Figure 1: Conditions for Excellence in Undergraduate Education,

Involvement in Learning: Realizing the Potential of American

Higher Education, Final Report of the Study Group on the

Conditions of Excellence in American Higher Education [NIE84].

Encourage Student-Faculty Contact

Encourage Cooperation Among Students

Encourage Active Learning

Give Prompt Feedback

Emphasize Time on Task

Communicate High Expectations

Respect Diverse Talents and Ways of Learning

Figure 2: Principles for Good Practice in Undergraduate Education

[AAH87].

Exploration and Creation

The spirit of engagement is to enable students to experience the

challenge of exploratory research and the satisfaction of creative

accomplishment. I believe that imaginative teachers can find ways

in every discipline and at every grade to create an atmosphere of

exploration, novelty, and challenge. Whether collecting

scientific data or studying Greek theater, there are provocative

open questions that students can attempt to answer. My

undergraduate students regularly conduct empirical studies related

to my research in user interface design [Shn92b] and their work is

published in scientific journals. Only one in ten projects leads

to a publishable result, but the atmosphere of exploration at the

frontier of research produces a high level of engagement even for

introverted and blase computer science students at my state

university. Similarly, my 12-year old daughter did her 7th-grade

science project on spaced vs. massed practice with 3rd-graders in

her school learning to type.

The concepts of exploration and creation are well-established in

the education literature from John Dewey to Seymour Papert.

Piaget wrote that "Knowledge is not a copy of reality. To know an

object, to know an event is not simply to look at it and make a

mental copy, or image, of it. To know an object is to act on it.

To know is to modify, to transform the object, and to understand

the process of transformation, and as a consequence to understand

the way the object is constructed [Pia64]." The phrase "discovery

learning" conveys the key notion that "whatever knowledge children

gain they create themselves; whatever character they develop they

create themselves" as Wees wrote in his aptly titled book Nobody

Can Teach Anybody Anything [Wee71].

Summary

The post-TV media of computers and communications enables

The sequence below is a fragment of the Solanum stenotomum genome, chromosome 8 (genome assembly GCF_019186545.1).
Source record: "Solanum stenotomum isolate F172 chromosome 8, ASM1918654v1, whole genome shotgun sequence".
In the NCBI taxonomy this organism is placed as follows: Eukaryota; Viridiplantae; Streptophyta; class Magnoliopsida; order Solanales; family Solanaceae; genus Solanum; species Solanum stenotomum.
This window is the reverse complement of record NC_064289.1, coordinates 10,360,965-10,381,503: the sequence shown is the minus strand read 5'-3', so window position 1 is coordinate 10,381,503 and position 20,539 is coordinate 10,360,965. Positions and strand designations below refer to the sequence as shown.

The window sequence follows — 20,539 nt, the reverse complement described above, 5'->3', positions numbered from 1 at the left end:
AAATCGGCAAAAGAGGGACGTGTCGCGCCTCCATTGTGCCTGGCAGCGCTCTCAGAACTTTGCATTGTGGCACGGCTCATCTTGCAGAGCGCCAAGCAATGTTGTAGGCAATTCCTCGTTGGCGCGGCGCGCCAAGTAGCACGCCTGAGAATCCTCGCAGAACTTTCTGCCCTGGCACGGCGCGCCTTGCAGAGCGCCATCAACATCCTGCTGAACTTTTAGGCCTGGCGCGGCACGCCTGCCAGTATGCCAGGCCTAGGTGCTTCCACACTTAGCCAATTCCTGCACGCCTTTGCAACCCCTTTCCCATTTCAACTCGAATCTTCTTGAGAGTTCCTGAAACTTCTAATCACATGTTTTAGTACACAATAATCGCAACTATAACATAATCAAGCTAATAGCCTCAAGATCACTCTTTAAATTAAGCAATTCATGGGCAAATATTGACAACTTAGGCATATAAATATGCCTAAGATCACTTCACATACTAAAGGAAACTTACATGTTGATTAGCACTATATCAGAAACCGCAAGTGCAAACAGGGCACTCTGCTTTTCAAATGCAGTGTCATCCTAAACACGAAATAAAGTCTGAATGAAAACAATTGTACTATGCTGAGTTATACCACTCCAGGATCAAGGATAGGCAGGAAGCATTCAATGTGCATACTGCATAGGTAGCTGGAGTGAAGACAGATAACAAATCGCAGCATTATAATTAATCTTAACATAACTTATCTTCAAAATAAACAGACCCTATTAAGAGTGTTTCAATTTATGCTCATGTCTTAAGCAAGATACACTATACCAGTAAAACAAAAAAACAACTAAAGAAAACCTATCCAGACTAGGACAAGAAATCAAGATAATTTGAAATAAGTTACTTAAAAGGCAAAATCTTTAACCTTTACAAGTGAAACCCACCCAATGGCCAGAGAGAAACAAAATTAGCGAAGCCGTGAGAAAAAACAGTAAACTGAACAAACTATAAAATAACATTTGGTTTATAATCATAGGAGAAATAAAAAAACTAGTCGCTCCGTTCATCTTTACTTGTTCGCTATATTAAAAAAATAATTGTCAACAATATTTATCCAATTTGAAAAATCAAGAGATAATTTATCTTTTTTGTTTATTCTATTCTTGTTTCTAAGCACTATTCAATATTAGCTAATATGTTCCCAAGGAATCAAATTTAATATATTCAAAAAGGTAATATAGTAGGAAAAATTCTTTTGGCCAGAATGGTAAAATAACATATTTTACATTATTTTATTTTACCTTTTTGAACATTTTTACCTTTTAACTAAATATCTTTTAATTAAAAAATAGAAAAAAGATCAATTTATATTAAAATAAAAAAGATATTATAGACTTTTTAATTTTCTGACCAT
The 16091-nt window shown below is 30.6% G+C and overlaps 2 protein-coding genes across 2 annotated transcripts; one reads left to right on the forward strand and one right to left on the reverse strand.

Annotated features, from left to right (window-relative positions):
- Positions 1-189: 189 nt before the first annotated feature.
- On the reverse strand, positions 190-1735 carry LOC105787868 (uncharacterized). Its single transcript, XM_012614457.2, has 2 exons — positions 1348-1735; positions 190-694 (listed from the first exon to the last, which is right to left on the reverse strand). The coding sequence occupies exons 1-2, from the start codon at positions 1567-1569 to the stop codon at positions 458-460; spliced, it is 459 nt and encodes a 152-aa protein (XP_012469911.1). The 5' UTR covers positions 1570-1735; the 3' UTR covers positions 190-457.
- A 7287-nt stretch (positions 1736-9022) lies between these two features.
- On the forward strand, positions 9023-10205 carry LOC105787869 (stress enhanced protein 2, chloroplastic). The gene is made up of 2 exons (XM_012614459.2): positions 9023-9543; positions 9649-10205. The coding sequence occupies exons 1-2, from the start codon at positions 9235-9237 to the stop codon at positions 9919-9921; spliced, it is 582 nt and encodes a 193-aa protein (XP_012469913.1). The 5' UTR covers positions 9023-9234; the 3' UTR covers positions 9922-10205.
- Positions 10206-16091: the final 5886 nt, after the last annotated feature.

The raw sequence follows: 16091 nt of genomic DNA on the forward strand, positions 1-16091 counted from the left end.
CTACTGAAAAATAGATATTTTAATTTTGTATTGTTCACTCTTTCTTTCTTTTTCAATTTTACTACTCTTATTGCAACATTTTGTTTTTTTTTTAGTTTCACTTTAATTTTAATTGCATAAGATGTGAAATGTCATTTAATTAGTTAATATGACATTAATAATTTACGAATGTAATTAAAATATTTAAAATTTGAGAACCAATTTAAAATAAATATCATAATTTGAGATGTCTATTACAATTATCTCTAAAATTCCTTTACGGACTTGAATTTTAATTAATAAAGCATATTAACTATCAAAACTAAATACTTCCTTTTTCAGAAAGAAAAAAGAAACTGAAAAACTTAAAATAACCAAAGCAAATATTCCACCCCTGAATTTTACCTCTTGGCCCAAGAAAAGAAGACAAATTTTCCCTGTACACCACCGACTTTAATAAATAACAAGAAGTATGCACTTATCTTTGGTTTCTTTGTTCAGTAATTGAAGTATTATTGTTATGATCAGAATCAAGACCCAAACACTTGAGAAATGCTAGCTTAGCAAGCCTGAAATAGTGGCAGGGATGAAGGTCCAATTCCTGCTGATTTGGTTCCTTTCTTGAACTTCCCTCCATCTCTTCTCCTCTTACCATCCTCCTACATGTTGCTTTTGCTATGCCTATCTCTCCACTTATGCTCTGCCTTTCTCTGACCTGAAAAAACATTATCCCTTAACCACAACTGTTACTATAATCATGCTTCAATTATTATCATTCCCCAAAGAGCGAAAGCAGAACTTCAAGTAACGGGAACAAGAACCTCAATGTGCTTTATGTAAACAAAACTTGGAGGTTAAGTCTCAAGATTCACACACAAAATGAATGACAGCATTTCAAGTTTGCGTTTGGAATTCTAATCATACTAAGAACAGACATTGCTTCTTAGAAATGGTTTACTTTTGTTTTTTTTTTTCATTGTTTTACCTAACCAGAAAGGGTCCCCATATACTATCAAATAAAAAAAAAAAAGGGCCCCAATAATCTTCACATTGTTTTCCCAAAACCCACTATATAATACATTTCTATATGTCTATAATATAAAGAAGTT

teachers, students, and parents to creatively develop education by

engagement and construction (Figure 3). Students should be given

the chance to engage with each other in team projects, possibly

situated in the world outside the classroom, with the goal of

constructing a product that is useful or interesting to someone

other than the teacher. Challenges remain such as scaling up from

small class projects to lecture sections with hundreds of

students, covering the curriculum that is currently required by

many school districts, evaluating peformance, and assigning

grades. However, there seems to be no turning back and, anyway,

the children of the Nintendo and Video Age are eager to press fast

forward.

Students want to engage with people to:

Students will be engaged by constructing products:

Teachers should promote:

Multimedia technologies can empower students:

Project orientation enhances engagement:

Figure 3: Strategies for increasing Engagement and Construction

References

[AAH87] American Association for Higher Education. Principles for

Good Practice in Undergraduate Education, 1987.

[McL64] Marshall McLuhan. Understanding Media: The Extensions of

Man, McGraw-Hill Book Company, New York, NY, 1964.

[NIE84] National Institute of Education. Involvement in Learning:

Realizing the Potential of American Higher Education,

Final Report of the Study Group on the Conditions of

Excellence in American Higher Education, 1984.

[Pia64] Jean Piaget. Cognitive development in children: the

Piaget papers, In R. E. Ripple and V. N. Rockcastle

(Editors), Piaget rediscovered: a report of the conference

on cognitive studies and curriculum development, Ithaca

School of Education, Cornell University, pp. 6-48, 1964.

[Shn92a] Ben Shneiderman. Education by Engagement and

Construction: A Strategic Education Initiative for a

Multimedia Renewal of American Education, In, Barrett, Ed

(Editor), The Social Creation of Knowledge: Multimedia and

Information Technologies in the University, MIT Press,

Cambridge, MA, 1992.

[Shn92b] Ben Shneiderman. Designing the User Interface:

Strategies for Effective Human-Computer Interaction,

Second Edition, Addison-Wesley Publ. Co., Reading, MA,

1992.

[Wee71] W. R. Wees. Nobody Can Teach Anybody Anything, Doubleday

Canada, Toronto, Ontario, 1971.